Few mattresses are as enduringly popular as the coil mattress. Made with a network of spring coils ideal for side and back sleepers, this mattress has dominated the market for decades since emerging in the late 1800s.

Thanks to consistently high demand and increasingly efficient production processes, consumers can typically find high-quality products at affordable prices from manufacturers including Saatva, DreamCloud, WinkBed, Sealy, EcoCloud, Brooklyn Bedding, and Amerisleep.

With that said, it can be difficult to choose the best coil mattress (or even decide whether this design really is right for you). For more information about innerspring mattresses, what they offer, and what to look for in your search for a good night’s sleep, read on.

What Makes an Innerspring Mattress?

Innerspring mattresses, also called coil mattresses, are traditionally made with a network of steel coils that provide support without rigidity. The bottom, or foundation, is typically made with wool, which supports the coils inside. Coil design and number can vary significantly from one product to another.

Originally, there was little besides a piece of thick fabric to separate the sleeper from the coils. However, nowadays, many mattresses contain a thicker barrier, or comfort layer, to provide more cushion and support.

Types of Innerspring Mattresses

Generally, the more coils a product contains, the more responsive it is, but there are many types of coil mattresses, including Bonnell, continuous, pocket, and micro coils.

  • Bonnell coils: These hourglass-shaped coils are wider at the bottom and narrower at the top. They’re the original coil mattress type and tend to be some of the least expensive.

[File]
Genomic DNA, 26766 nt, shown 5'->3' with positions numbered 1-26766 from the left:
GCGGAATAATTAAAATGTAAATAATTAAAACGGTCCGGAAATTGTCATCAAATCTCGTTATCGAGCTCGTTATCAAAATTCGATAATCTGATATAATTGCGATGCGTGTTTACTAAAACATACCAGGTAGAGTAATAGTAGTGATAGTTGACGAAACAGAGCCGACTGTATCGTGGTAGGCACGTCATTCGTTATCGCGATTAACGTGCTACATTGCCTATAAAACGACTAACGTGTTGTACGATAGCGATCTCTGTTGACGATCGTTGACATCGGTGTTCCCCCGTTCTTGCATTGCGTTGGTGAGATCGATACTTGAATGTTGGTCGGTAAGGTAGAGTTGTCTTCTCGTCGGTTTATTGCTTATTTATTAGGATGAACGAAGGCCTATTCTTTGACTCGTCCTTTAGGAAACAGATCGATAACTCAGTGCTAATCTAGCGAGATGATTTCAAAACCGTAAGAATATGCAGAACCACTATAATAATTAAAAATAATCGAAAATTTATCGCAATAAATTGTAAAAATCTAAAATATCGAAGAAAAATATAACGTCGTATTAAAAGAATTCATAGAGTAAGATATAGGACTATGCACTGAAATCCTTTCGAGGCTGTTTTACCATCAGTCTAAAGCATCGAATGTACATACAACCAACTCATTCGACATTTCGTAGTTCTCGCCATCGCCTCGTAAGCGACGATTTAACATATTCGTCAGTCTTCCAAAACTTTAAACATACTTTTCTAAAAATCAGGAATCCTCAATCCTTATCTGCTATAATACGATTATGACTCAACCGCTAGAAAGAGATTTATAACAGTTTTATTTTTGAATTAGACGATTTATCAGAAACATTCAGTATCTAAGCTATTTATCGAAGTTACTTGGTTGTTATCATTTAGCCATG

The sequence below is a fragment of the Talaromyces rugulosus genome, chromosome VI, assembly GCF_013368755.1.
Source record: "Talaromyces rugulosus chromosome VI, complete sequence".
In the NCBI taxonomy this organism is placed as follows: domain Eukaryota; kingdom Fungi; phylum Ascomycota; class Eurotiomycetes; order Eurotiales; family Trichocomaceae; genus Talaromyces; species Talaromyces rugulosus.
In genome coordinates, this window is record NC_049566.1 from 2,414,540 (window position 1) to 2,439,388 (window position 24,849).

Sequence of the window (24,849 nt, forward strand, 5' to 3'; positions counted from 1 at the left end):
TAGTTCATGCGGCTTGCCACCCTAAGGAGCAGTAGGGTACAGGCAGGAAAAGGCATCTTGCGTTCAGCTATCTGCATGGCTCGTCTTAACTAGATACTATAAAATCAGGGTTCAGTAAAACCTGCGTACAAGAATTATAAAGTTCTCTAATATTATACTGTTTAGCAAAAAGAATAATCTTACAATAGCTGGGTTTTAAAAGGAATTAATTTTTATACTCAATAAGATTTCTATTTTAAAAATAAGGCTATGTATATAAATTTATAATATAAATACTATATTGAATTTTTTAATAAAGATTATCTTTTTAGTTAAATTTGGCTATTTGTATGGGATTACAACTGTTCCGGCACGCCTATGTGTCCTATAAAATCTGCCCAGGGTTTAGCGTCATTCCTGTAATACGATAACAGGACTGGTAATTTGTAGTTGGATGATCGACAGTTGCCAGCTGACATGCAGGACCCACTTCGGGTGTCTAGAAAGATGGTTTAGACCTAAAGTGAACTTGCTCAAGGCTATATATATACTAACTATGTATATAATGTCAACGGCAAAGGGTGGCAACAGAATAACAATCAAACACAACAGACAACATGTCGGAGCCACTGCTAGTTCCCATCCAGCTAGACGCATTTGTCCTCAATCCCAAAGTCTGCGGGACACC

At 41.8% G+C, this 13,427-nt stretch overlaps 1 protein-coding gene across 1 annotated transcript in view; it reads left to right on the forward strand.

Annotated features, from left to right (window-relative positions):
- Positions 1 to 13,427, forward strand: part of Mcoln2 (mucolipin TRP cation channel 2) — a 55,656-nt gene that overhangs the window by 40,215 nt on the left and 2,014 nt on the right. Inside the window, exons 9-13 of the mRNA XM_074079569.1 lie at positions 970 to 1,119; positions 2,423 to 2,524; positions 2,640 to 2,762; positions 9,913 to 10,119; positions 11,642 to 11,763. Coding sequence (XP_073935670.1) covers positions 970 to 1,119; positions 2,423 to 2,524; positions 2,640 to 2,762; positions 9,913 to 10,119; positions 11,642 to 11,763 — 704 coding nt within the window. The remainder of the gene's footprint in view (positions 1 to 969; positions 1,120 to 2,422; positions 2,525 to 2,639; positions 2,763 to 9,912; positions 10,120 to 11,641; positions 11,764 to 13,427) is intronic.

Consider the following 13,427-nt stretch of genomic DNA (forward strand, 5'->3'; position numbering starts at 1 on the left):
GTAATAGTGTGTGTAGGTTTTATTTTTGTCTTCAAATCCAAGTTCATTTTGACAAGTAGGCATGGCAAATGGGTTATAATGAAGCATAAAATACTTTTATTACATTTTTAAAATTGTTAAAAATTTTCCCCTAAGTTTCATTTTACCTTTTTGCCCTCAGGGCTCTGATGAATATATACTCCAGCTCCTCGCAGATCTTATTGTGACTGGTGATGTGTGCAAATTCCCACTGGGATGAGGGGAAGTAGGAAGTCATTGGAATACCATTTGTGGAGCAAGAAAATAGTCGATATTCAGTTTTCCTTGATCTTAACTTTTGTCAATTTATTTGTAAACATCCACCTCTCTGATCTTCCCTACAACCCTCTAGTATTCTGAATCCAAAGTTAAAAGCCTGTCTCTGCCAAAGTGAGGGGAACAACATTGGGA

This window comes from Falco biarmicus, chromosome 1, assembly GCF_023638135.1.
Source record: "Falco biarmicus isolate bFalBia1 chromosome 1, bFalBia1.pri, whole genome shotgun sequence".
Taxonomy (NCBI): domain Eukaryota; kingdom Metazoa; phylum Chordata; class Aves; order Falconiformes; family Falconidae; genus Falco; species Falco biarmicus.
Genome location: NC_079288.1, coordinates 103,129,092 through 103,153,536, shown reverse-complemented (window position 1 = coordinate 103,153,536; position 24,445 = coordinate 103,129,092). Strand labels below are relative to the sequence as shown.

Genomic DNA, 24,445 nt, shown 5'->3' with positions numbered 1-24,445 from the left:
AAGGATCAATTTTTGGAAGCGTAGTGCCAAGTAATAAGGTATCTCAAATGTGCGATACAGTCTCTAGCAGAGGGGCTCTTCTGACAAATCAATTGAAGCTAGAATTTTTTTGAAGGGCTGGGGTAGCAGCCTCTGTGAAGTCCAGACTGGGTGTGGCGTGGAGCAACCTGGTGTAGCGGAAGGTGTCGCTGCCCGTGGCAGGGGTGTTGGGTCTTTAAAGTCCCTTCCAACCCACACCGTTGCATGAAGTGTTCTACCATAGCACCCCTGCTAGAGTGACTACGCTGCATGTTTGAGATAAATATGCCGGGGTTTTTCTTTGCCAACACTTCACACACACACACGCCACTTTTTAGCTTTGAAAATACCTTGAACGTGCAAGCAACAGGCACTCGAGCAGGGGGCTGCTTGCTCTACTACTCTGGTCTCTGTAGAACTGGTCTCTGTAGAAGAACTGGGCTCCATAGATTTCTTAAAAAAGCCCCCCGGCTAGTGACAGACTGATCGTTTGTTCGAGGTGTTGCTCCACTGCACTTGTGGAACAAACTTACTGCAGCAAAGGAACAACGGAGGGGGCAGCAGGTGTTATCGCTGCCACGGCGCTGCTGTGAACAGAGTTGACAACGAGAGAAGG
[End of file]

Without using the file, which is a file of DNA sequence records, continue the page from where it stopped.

• Continuous coils: Also known as Mira coils, continuous coils consist of an unbroken S-shaped network of wire. These can be more durable and supportive compared to some other designs. They also don’t transfer as much motion, which may make them preferable for couples. 
  • Pocket coils: These are the most prevalent modern iteration, each coil is individually wrapped, allowing it to function separately from the others. This creates fewer pressure points for a more comfortable night’s rest for all sleeping positions.
  • Micro coils: Although similar to pocket coils, these have smaller springs, making micro coils the most responsive. 

New Coil Mattress Technology 

Many contemporary innerspring mattress manufacturers offer consumers the best of both worlds with hybrid designs. Often, this entails combining a coiled network with memory foam, gel, or latex to provide better support and responsiveness than coils alone. 

Pros and Cons of a Coil Mattress

Pros of a Coil Mattress

Consistent Level of Support

Innerspring mattresses are ideal for sleepers who prefer a medium-firm or firm bed, including people who sleep on their side or back. Unlike memory foam, gel, or latex, which can produce a “sinking” feeling, coil mattresses typically have a bit less give. This may also be preferable for people with back pain or other musculoskeletal issues that require a uniform level of support to relieve pressure points.

Better Airflow Helps You Sleep Cooler